"JUNO" MOVIE REVIEW by Sr. Helena Burns, fsp
Five hearts out of a possible four. I can't say enough about this movie. The hype is well-deserved and even understated. I want to see 10,000 more movies like this. I can't stop replaying scenes from this perfect movie in my head. I can't stop describing these scenes to the underprivileged who have not seen this film.
Although everything about "Juno" is quirky right off the bat, and this non-precious quirkiness is sustained to the end, it's really the dialogue that makes the movie. Funny, honest, refreshing. In a broken, non-commital world, one blank-slate of a young woman learns through (and trusts) her own experience of life enough to figure out what's real. Juno (Ellen Page), a pregnant teen, often admits that she "doesn't know," even though she is mightily opinionated. "Juno" is like a phenomenological rediscovering of everything that is right, true and good. Juno is sixteen years old, middle-class, eccentric, and besides her parents' divorce (she lives with her father and stepmother), doesn't seem to have any major drama going in her life...until the pregnancy.
Although I read much about "Juno" before actually viewing it, I hesitated to call it a "pro-life" movie because it didn't seem that this was the particular intention of the screenwriter, Diablo Cody. However, I must now definitely call this a pro-life movie, and not only that, it has an unmistakable Catholic sensibility. Diablo--real name Brook Busey-Hunt--went to twelve years of Catholic school, and may not even realize it, but somewhere along the line ingested the best of the blood-and-guts-rock-and-roll Catholic ethos. In her capable hands, her version of that ethos has the possibility to reach more people and do more good than any book, sermon or pro-life campaign. "Juno" says: You can get on with your life after giving birth.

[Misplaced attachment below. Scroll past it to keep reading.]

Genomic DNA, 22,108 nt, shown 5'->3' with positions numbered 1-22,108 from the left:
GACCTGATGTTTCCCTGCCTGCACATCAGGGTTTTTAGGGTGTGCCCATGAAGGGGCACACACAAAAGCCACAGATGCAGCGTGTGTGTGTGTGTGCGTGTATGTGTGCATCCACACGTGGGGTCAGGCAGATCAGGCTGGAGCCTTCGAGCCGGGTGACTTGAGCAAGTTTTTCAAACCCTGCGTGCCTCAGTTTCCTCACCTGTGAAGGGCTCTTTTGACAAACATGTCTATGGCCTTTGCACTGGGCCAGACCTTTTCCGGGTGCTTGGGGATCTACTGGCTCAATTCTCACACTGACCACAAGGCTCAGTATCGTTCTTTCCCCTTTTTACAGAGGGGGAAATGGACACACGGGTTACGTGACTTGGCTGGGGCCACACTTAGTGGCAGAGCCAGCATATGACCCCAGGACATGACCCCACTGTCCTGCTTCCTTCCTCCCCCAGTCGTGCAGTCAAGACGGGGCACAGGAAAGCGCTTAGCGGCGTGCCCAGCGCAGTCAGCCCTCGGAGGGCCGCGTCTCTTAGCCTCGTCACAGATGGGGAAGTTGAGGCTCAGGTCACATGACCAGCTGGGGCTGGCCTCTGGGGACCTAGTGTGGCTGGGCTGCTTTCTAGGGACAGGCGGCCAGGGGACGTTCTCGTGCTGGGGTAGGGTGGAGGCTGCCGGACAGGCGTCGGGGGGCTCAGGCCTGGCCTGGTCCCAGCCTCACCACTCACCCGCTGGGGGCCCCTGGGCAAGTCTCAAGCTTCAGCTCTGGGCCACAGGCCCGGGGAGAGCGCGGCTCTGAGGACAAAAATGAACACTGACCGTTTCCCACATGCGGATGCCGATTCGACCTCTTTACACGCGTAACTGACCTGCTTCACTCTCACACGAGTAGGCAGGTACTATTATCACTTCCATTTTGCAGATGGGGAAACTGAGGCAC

"Juno" is not just a pro-life movie because a decision is made to have a baby and give it up for adoption, it's pro-life because it's all about what comes before and after a pregnancy, about the loving "life-support" systems we need to surround ourselves with, no matter our path in life. It has much to say about the male/female relationship, marriage, and maturity. This movie is a fine, fine example of John Paul II's Theology of the Body at work (minus the one rather fruitful extra-marital act of sexual intercourse). Dare we hope that "Juno" is chronicling the youth-driven "turning of the tide" with regard to abortion, and, perhaps, even sex? In regard to adults' query: "Are you sexually active?" Juno asks, "Is it really something you can turn off?" This, too, is classic Theology of the Body, which teaches that we are always sexual beings. Everything we do is as either male or female.